Imagine seeing everything as if for the first time.

We lose something wonderful when it becomes more important to us to be the one who knows than to be the one who’s open to the everyday wonders around us. “Those who think they know it all have no way of finding out they don’t,” wrote Leo Buscaglia. Fortunately, our sense of curiosity and wonder can be rekindled and refreshed.

Artists and photographers are taught to observe the world through the eyes of a child. “Every child is an artist,” said Pablo Picasso. “The problem is how to remain an artist once we grow up.”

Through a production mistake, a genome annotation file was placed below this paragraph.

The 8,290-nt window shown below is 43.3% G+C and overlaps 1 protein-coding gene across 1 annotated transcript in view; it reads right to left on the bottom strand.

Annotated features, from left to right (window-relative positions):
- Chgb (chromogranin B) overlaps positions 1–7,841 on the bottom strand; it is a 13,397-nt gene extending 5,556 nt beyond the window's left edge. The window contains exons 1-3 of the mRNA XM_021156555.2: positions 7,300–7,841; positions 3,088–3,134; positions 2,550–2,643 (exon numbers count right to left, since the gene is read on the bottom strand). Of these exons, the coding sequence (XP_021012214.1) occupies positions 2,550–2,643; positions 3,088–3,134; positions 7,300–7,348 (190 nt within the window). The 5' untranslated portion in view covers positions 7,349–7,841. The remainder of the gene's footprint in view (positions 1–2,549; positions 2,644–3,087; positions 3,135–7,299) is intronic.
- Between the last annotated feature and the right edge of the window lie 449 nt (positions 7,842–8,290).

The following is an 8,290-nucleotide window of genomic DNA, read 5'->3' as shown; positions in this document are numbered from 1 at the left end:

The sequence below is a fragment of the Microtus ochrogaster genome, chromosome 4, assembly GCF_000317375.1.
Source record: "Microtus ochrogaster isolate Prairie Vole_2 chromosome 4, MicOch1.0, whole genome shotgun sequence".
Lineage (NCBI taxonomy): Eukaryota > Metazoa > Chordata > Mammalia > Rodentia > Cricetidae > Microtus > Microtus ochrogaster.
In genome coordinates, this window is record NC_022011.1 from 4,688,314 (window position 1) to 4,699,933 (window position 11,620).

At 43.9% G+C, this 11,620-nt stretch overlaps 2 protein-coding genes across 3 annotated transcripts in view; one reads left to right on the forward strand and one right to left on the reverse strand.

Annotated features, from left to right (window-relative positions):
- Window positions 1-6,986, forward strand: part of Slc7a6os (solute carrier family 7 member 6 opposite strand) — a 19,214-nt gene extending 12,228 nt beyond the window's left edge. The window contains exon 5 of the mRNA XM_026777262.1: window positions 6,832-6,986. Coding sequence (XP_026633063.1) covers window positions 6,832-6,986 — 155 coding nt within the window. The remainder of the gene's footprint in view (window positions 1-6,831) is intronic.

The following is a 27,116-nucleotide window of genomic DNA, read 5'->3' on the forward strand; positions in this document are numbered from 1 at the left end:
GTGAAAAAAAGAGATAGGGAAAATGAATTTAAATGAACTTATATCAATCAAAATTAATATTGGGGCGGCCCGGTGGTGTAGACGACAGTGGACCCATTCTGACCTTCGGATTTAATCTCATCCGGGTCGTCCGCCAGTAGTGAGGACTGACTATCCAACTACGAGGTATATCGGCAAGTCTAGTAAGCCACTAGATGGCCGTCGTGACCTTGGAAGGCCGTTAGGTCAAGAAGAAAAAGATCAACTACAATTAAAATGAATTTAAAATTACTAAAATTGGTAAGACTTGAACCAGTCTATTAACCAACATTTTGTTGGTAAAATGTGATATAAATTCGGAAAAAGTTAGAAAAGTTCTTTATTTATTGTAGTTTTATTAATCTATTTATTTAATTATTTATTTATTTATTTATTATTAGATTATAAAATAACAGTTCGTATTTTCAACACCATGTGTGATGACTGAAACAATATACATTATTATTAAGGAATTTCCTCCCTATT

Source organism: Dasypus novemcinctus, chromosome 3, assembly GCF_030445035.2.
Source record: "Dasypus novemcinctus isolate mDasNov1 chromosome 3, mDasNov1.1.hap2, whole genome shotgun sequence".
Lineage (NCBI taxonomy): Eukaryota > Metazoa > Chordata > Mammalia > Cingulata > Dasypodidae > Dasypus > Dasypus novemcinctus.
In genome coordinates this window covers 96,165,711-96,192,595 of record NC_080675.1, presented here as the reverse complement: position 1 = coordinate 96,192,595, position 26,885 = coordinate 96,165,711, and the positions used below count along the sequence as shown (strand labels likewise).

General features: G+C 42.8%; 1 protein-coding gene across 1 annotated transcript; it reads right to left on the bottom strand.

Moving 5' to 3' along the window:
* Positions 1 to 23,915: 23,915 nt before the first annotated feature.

Inventors and product developers are taught to see things as an amateur would, rather than as an expert. An expert looks at two spoons and sees two spoons; an amateur looks at two spoons and sees a musical instrument.

Zen practitioners are taught to approach every moment of life with a “beginners mind.” As Abbess Zenkei Blanche Hartman says, this is a “mind innocent of preconceptions and expectations, judgements and prejudices.” It’s a mind full of curiosity, wonder, and amazement. The beginners mind revels in being naïve and not knowing.

Know nothing. Appreciate everything.

 

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